amyotrophic%20lateral%20sclerosis
AMYOTROPHIC LATERAL SCLEROSIS
Amyotrophic lateral sclerosis (ALS) is a progressive neurodegenerative disease with undetermined etiology that primarily involves the motor neurons in the cerebral cortex, brainstem and spinal cord.
There is no cure and the mean duration of survival is 2-5 years without tracheostomy and ventilator support.
Clinical hallmarks of ALS are: presence of upper & lower motor neuron features involving the brainstem and spinal cord and progressive limb weakness, respiratory insufficiency, spasticity, hyperreflexia, and bulbar symptoms such as dysarthria and dysphagia.

Introduction

  • Amyotrophic lateral sclerosis (ALS) is the most common neurodegenerative disease of the motor system
  • Also known as motor neuron disease or Lou Gehrig’s disease
  • It is a progressive neurodegenerative disorder that primarily involves the motor neurons in the cerebral cortex, brainstem and spinal cord
  • Some cases of ALS are sporadic but can be found familial
  • Mean age of onset is 43-52 years old in familial and 58-63 years old in sporadic cases
  • A 1.5:1 male to female ratio, increasing age and hereditary disposition being the main risk factors
  • Cognitive dysfunction occurs in 30-50% of cases, and 5-15% develop dementia usually of frontotemporal type
  • There is no cure and the mean duration of survival is 2-5 years without tracheostomy and ventilator support
  • Survival is dependent on several factors (eg clinical presentation, rate of disease progression, early onset of respiratory failure and nutritional status)

Signs and Symptoms

Clinical hallmarks of amyotrophic lateral sclerosis (ALS):

  • Presence of upper motor neuron (UMN) and lower motor neuron (LMN) features involving the brainstem and spinal cord
  • Progressive limb weakness, respiratory insufficiency, spasticity, hyperreflexia, and bulbar symptoms such as dysarthria and dysphagia

Main presentations of amyotrophic lateral sclerosis (ALS) include:

  • Limb-onset amyotrophic lateral sclerosis: Combination of  upper motor neuron and lower motor neuron signs in the limbs
  • Bulbar-onset amyotrophic lateral sclerosis: Speech and swallowing difficulties with limb features developing later in the course of disease
  • Primary lateral sclerosis with pure upper motor neuron involvement
  • Progressive muscular atrophy with pure lower motor neuron involvement

Signs and symptoms:

  • Upper motor neuron dysfunction leads to muscle weakness, spasticity and brisk deep tendon reflexes (DTR)
  • Lower motor neuron dysfunction leads to muscle fasciculations, wasting and weakness
  • Both upper and lower limb involvements are present at diagnosis in about 30-40% of patients
    • Weakness of the lower extremities may first be noted as frequent tripping, stumbling, or awkwardness when walking or running
    • Upper limb weakness may first be noticed as difficulty in buttoning clothes, picking up small objects or turning keys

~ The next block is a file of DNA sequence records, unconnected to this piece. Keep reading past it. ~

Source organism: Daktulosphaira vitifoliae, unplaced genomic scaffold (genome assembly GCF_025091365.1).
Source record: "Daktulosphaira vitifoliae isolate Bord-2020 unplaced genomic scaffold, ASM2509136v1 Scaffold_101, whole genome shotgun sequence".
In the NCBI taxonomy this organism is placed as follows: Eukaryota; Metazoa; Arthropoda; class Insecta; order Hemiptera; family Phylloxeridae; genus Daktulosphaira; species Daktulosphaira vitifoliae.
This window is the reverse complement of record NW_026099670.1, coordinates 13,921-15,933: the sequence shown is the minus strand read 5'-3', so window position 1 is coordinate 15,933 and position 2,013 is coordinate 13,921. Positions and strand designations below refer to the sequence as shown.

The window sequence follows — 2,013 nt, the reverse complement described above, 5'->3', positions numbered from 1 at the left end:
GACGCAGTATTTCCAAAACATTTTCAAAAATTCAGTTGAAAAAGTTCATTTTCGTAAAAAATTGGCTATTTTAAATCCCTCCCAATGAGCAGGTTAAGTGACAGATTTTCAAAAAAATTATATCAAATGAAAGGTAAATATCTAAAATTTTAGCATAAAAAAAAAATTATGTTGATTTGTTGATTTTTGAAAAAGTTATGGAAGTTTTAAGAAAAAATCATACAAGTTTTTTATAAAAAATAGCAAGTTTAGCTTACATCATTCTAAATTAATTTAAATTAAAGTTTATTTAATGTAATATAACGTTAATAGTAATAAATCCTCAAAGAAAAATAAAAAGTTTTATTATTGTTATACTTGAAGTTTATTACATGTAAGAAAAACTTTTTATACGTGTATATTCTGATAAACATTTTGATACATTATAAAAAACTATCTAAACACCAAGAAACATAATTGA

• As symptoms worsen, muscle atrophy becomes apparent and spasticity complicates gait and dexterity
    • Patients may experience muscle pain/cramps due to clonus and hyperreflexia
    • Immobility from weakness and spasticity results in painful joint complications
  • Bulbar symptoms are present initially in 19-25% of patients
    • Dysarthria and dysphagia are the most common bulbar symptoms in amyotrophic lateral sclerosis and can reduce patient’s life expectancy and quality of life
    • Bulbar upper motor neuron dysfunction present as spastic dysarthria characterized by slow, labored and distorted speech with nasal quality; pathologically brisk gag and jaw reflexes may also be noted
    • Bulbar lower motor neuron dysfunction lead to tongue wasting, weakness, fasciculations, flaccid dysarthria and dysphagia
  • Extraocular muscles, bladder and bowel control, sensory function, visual disturbances, basal ganglia and skin integrity may remain unaffected
  • Irrespective of the presence or absence of bulbar motor signs, emotional lability occurs in at least half of patients
    • It does not correlate with cognitive impairment
    • Prominent pseudobulbar features (eg pathological weeping, laughing or yawning) can be socially disabling
  • A frontotemporal syndrome occurs in up to half of patients with amyotrophic lateral sclerosis and is associated with a poorer prognosis
    • Symptoms of cognitive dysfunction may appear before or after the onset of motor symptoms

Course and progression

  • Amyotrophic lateral sclerosis is relentlessly progressive
    • 50% die within 30 months of symptom onset
    • 20% survive 5-10 years after symptom onset
  • Factors that reduce survival are older age of onset, early respiratory dysfunction and bulbar-onset disease
  • Independent predictors of prolonged survival include limb-onset disease, younger age at presentation, and shorter diagnostic delay
  • Weakness progresses to disability and eventual need for ventilatory assistance
    • Death is usually caused by respiratory failure
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